Of all the possible ways or getting the greatest direct benefits to your enterprise, supply chain management is, without a doubt, one of the best choices. However, it is also the one that carriages the greatest challenges to implement and it involves several risks to work with: wrong decisions may imply a sharp failure in your business that could drive you to bankruptcy.
Some people consider that supply chain management (SCM) is the most difficult system to implement in any company; even more than ERP. At least with the latter you always are aware of everything you’re buying. When taking SCM into practice, there are some severe mistakes you absolutely must avoid at all costs if you still want to be successful at implementing this interesting tool. Let’s explore the most important in this post.
- Analyzing risk management must be a continuous process, where there is no place for the “once and done” attitude. It is absolutely not a project you do, finish and forget. It is very important to evolve and adapt to the different market conditions. “Be like water, my friend”, said Bruce Lee.
- The cost cutting obsession is a real mistake. Nowadays, every company is looking at lean manufacturing as the ultimate trend in the industry world. Nevertheless, being obsessive on the cost cutting matter may produce awful effects on the supply chain of your business. In first place, your broken links may be exposed. In second place, the flexibility you need to adapt to the continuous changes of the market could be I danger: in particular, when it comes to demands, products and orders. Remember the thin line between cutting your supply chain muscle and just trimming the fat. It’s very blur.
- Excessive “operational noise” focus. It is almost a common sense warning that most people just don’t pay attention to. Even though there is certain (others may say “wise”) tendency to focus on dramatic risks (like the recalls of products), almost everyone ignores smaller risks that could actually deteriorate all your processes by creating apparent trivial frictions in the supply chain (yield busts, for example). The Devil is in the detail.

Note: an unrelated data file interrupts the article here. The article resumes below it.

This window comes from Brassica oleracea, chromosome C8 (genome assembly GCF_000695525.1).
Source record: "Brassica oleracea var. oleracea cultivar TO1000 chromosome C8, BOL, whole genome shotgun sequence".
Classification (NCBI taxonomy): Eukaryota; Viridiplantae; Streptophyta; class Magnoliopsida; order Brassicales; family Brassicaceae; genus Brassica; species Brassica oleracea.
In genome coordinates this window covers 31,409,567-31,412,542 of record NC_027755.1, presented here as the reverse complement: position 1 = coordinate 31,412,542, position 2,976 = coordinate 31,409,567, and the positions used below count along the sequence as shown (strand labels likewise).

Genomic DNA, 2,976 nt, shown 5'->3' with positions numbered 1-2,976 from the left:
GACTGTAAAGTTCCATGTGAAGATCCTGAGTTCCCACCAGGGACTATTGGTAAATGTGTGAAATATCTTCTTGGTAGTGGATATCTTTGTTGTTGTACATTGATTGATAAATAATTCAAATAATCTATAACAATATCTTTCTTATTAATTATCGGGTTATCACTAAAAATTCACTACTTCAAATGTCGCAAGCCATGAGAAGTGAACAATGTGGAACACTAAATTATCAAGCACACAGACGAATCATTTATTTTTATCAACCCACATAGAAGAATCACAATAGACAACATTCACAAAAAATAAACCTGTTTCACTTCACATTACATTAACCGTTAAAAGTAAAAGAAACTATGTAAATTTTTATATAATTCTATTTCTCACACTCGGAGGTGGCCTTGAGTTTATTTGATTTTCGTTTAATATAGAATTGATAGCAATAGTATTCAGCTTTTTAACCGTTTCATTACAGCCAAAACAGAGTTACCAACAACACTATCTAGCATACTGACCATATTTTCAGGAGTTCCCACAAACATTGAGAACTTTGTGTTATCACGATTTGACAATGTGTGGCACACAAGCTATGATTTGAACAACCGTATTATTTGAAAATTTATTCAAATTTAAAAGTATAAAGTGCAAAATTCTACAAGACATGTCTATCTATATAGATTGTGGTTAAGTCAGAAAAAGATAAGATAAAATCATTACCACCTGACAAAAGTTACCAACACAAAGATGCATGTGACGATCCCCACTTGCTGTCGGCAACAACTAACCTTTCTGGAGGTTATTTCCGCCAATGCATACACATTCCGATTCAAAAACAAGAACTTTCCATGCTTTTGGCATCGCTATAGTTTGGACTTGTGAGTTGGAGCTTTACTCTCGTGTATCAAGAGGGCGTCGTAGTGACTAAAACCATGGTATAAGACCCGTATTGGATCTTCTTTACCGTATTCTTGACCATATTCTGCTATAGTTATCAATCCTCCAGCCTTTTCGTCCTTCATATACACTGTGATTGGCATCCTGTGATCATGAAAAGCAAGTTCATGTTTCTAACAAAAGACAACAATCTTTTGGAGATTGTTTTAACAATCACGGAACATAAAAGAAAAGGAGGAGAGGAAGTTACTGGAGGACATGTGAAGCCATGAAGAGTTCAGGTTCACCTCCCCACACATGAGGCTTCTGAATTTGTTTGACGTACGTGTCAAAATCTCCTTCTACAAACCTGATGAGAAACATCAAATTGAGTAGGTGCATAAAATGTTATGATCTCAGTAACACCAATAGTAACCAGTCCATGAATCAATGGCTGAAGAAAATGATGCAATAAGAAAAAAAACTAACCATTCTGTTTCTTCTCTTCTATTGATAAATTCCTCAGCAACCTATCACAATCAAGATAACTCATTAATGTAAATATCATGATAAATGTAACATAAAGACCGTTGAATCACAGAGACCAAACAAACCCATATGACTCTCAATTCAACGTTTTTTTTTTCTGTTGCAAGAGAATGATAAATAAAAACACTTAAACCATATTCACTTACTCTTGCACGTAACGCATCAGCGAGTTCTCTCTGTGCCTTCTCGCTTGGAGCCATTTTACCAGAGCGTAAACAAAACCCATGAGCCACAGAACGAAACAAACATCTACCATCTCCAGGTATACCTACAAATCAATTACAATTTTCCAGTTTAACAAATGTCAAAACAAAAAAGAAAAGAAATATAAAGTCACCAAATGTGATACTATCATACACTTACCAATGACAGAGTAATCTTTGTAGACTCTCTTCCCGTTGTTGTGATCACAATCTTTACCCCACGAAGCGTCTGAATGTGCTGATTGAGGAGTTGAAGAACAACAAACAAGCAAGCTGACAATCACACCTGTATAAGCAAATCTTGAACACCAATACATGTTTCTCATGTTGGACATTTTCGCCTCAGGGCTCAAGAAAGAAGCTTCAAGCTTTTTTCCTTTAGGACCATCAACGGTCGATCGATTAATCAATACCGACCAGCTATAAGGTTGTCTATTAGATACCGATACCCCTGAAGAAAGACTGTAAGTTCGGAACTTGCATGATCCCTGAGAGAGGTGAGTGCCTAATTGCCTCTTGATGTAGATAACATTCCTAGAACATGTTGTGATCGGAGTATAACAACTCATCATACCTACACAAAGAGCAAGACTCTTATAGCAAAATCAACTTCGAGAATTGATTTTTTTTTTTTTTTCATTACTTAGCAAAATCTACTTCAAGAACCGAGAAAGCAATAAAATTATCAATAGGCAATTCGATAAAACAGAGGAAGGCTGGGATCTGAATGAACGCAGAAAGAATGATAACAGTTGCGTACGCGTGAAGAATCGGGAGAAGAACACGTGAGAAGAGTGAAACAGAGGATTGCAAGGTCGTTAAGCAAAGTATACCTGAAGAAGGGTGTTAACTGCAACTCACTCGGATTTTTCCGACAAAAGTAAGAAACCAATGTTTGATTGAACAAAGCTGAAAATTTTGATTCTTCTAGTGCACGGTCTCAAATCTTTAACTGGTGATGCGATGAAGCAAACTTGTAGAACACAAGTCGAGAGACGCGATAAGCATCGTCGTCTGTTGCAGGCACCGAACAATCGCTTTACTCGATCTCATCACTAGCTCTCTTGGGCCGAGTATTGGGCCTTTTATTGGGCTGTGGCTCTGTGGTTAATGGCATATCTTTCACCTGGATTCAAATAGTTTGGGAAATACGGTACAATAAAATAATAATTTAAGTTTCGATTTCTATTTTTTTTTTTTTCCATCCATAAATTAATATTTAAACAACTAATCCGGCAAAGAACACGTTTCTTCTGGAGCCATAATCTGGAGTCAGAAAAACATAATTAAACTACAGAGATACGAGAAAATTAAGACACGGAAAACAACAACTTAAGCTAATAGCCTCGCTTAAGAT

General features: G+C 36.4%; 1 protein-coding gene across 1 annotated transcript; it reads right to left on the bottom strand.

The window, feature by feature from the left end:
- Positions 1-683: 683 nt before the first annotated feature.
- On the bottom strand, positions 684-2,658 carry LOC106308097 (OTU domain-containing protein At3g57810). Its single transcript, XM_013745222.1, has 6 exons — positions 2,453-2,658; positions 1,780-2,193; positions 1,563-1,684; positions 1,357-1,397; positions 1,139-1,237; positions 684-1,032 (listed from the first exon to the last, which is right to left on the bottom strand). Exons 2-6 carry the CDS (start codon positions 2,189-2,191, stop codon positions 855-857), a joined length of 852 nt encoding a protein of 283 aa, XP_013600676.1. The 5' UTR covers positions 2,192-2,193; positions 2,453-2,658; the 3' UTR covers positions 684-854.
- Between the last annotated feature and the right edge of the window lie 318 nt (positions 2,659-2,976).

- Partial or total absence of risk management strategies. No matter how dangerous or scary it may sound, every risk is avoidable. Every single one of them. The thing is that you always have the choice of defining the path your company runs for adapting to the market and every day’s life unforeseen changes; and, in addition, to make the most of any circumstance. It is a well-known fact: in every industry, drastic order cutbacks can happen. The rain falls, demands and trends just change all the time. The question is how do you face the coming obstacles. Better than being reactive, being proactive is a priority, and it implies to have a plan A, a plan B and sometimes a plan C. Reactive people usually generate more conflicts than the original one, and sometimes, more complex. If you manage a solid strategy for handling risks (at least the most common) and maximizing opportunities by it, the common failures would be simply avoided. Sounds easy, but you would surprise of how little this principle is implemented in real life.
- Ignoring other strategic initiatives. This is linked with the prior point. If your company just ignore customer service, because it seems unnecessary of expensive; if you consider that worrying about costs or working capital makes you waste your time, you are simply shooting yourself in the foot. It’s a bout improvement and being ready to different situations: if you can’t see the value of it, there’s no point for you to be reading this post.
- Taking no notice of the place conditions where your business is functioning. In first place, it has to be with offshoring. Many businessmen love it, because of tax benefits in favorable countries like Latvia, Andorra or the Isle of Man, but it really makes it progressively hard for any corporation to watch their supply chains carefully… and doing it online is never the same thing than visiting your company yourself. Another potential problem is geographic clustering. This is Art of War basics: know the territory where the action is taking place. If you choose a territory that makes manufacturers vulnerable to known and irresistible disasters (tsunamis, earthquakes, terrorist attacks or something worse), you need to sharp your business vision, pal.
- Wrong Demand Forecasts. The best way (and maybe, the only way) of determining whether you have a surplus, a shortage or a smooth running supply chain engine is a demand forecasting model. Without a dissecting eye on the actual usage and infrequent activity, it’s easier to be hit twice by a lighting than the possibility of an accurate demand forecast. You can just throw off your whole demand forecasting accuracy, that you have being building for years, thanks to an uncommon out-of-scope sale embedded in your historical data.